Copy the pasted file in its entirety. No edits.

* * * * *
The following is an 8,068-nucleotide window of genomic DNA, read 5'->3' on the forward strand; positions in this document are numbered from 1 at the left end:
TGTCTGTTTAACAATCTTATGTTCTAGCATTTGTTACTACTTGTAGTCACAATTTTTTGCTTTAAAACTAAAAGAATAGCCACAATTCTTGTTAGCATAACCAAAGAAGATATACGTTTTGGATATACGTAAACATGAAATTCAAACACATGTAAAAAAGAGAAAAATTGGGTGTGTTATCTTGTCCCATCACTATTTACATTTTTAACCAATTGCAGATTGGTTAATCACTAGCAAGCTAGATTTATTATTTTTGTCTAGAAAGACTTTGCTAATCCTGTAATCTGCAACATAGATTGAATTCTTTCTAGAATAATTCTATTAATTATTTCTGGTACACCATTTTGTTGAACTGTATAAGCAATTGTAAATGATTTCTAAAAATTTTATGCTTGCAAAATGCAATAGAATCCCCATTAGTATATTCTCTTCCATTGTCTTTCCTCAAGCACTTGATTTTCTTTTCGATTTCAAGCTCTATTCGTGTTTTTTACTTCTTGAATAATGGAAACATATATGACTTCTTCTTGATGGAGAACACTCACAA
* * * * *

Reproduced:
The following is an 8,068-nucleotide window of genomic DNA, read 5'->3' on the forward strand; positions in this document are numbered from 1 at the left end:
TGTCTGTTTAACAATCTTATGTTCTAGCATTTGTTACTACTTGTAGTCACAATTTTTTGCTTTAAAACTAAAAGAATAGCCACAATTCTTGTTAGCATAACCAAAGAAGATATACGTTTTGGATATACGTAAACATGAAATTCAAACACATGTAAAAAAGAGAAAAATTGGGTGTGTTATCTTGTCCCATCACTATTTACATTTTTAACCAATTGCAGATTGGTTAATCACTAGCAAGCTAGATTTATTATTTTTGTCTAGAAAGACTTTGCTAATCCTGTAATCTGCAACATAGATTGAATTCTTTCTAGAATAATTCTATTAATTATTTCTGGTACACCATTTTGTTGAACTGTATAAGCAATTGTAAATGATTTCTAAAAATTTTATGCTTGCAAAATGCAATAGAATCCCCATTAGTATATTCTCTTCCATTGTCTTTCCTCAAGCACTTGATTTTCTTTTCGATTTCAAGCTCTATTCGTGTTTTTTACTTCTTGAATAATGGAAACATATATGACTTCTTCTTGATGGAGAACACTCACAA